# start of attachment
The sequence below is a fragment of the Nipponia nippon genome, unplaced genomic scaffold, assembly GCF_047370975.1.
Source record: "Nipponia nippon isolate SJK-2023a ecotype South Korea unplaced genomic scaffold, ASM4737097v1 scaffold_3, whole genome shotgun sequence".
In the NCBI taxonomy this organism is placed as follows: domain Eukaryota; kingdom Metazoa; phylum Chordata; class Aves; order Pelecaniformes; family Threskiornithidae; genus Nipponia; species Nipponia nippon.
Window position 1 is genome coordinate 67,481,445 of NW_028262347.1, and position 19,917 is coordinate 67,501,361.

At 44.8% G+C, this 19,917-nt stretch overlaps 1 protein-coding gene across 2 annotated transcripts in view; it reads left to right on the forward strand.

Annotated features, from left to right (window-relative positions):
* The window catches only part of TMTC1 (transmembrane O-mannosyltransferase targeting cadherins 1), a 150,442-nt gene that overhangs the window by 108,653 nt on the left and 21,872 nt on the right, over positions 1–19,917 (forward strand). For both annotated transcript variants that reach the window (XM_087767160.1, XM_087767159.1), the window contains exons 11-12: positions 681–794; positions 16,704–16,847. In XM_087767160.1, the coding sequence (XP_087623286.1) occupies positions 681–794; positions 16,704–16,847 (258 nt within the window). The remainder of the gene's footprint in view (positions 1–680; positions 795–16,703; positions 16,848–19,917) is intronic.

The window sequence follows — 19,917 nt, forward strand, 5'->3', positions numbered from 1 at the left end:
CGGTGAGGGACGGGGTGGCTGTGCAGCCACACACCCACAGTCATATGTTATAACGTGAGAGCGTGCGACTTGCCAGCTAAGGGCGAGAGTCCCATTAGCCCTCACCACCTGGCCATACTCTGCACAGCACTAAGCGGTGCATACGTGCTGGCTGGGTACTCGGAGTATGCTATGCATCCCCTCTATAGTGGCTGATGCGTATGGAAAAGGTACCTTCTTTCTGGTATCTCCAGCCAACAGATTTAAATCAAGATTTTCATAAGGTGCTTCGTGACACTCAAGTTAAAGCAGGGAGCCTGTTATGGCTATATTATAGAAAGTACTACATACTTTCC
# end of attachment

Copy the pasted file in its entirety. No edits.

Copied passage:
The sequence below is a fragment of the Nipponia nippon genome, unplaced genomic scaffold, assembly GCF_047370975.1.
Source record: "Nipponia nippon isolate SJK-2023a ecotype South Korea unplaced genomic scaffold, ASM4737097v1 scaffold_3, whole genome shotgun sequence".
In the NCBI taxonomy this organism is placed as follows: domain Eukaryota; kingdom Metazoa; phylum Chordata; class Aves; order Pelecaniformes; family Threskiornithidae; genus Nipponia; species Nipponia nippon.
Window position 1 is genome coordinate 67,481,445 of NW_028262347.1, and position 19,917 is coordinate 67,501,361.

At 44.8% G+C, this 19,917-nt stretch overlaps 1 protein-coding gene across 2 annotated transcripts in view; it reads left to right on the forward strand.

Annotated features, from left to right (window-relative positions):
* The window catches only part of TMTC1 (transmembrane O-mannosyltransferase targeting cadherins 1), a 150,442-nt gene that overhangs the window by 108,653 nt on the left and 21,872 nt on the right, over positions 1–19,917 (forward strand). For both annotated transcript variants that reach the window (XM_087767160.1, XM_087767159.1), the window contains exons 11-12: positions 681–794; positions 16,704–16,847. In XM_087767160.1, the coding sequence (XP_087623286.1) occupies positions 681–794; positions 16,704–16,847 (258 nt within the window). The remainder of the gene's footprint in view (positions 1–680; positions 795–16,703; positions 16,848–19,917) is intronic.

The window sequence follows — 19,917 nt, forward strand, 5'->3', positions numbered from 1 at the left end:
CGGTGAGGGACGGGGTGGCTGTGCAGCCACACACCCACAGTCATATGTTATAACGTGAGAGCGTGCGACTTGCCAGCTAAGGGCGAGAGTCCCATTAGCCCTCACCACCTGGCCATACTCTGCACAGCACTAAGCGGTGCATACGTGCTGGCTGGGTACTCGGAGTATGCTATGCATCCCCTCTATAGTGGCTGATGCGTATGGAAAAGGTACCTTCTTTCTGGTATCTCCAGCCAACAGATTTAAATCAAGATTTTCATAAGGTGCTTCGTGACACTCAAGTTAAAGCAGGGAGCCTGTTATGGCTATATTATAGAAAGTACTACATACTTTCC